May 31, 2022 – Ecclesiastes 3: 16-22 – Trust

Today we will read Ecclesiastes 3: 16-22:

16 Moreover, I saw under the sun that, in the place of justice, wickedness was there, and in the place of righteousness, wickedness was there as well. 17 I said to myself, “God will judge the righteous and the wicked, for he has appointed a time for every matter and for every work.” 18 I said to myself with regard to humans that God is testing them to show that they are but animals. 19 For the fate of humans and the fate of animals is the same; as one dies, so dies the other. They all have the same breath, and humans have no advantage over the animals, for all is vanity. 20 All go to one place, all are from the dust, and all turn to dust again. 21 Who knows whether the human spirit goes upward and the spirit of animals goes downward to the earth? 22 So I saw that there is nothing better than that all should enjoy their work, for that is their lot; who can bring them to see what will be after them?

One of my “favorite” philosophers is Søren Kierkegaard.  I but favorite in quotes because if you’ve ever read him, you’d know that no one really enjoys reading him.  I’ve always liked him because he really does have some pearls of wisdom in his writings.  He is what is called an existential philosopher.  Let me share with you how Wikipedia defines this type of reasoning, “explores the problem of human existence and centers on the subjective experience of thinking, feeling, and acting.  For example, in the view of an existentialist, the individual’s starting point has been called “the existential angst”, a sense of dread, disorientation, confusion, or anxiety in the face of an apparently meaningless or absurd world.  Existentialist thinkers frequently explore issues related to the meaning, purpose, and value of human existence.” 

Come on, that’s exactly what is happening in this book, it always describes it to a T.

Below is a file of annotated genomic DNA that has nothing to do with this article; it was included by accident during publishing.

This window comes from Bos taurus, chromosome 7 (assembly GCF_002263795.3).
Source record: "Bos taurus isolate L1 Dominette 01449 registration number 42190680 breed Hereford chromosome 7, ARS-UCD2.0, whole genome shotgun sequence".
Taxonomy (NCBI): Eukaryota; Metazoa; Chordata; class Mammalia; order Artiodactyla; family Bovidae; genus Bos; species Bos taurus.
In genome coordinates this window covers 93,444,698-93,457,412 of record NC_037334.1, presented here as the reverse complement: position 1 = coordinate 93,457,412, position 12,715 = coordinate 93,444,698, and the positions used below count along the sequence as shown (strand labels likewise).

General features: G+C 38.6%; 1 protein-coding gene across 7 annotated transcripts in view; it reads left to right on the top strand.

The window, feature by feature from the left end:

Angst, dread, pondering the meaning of life, that’s all there. That’s what the Teacher is doing, he is trying to figure out the point of all of this. Today, he basically says, work hard, enjoy your work, because who knows what will happen when you die? 

I think that some things are in scripture to valid out questions.  To give us permission to be angry (Psalm 137) or grieve (Jesus weeping) or like Eccleasiases, to ask the hard questions of life and to ponder the unknowing questions of life.  So much of what the Teacher asks and ponders, these are things that are in God’s domain, not mine, not yours.  

The Teacher has arrived at the first place, he does have faith.  He knows that God will judge. He knows that there is a God who will take all of this into account. He does have that faith.  But when you read him, it doesn’t sound like he is quite there in terms of trust. Who knows what will happen?  Will the spirit ascend?  Will it not?  Live today, because who knows the future.  

He does have faith in God. But all of life and his experiences have made him a little cynical.  Nothing has fulfilled him.  So why would true trust in God?  Everything has left him empty.  Wouldn’t God?  

The teacher needs to put God to the test and he will see that God is more than just someone we can have faith in, but He is someone we can trust.  

Today, trust is so key for fulfillment. Trust in God, today. He will not let you down today, or ever. 

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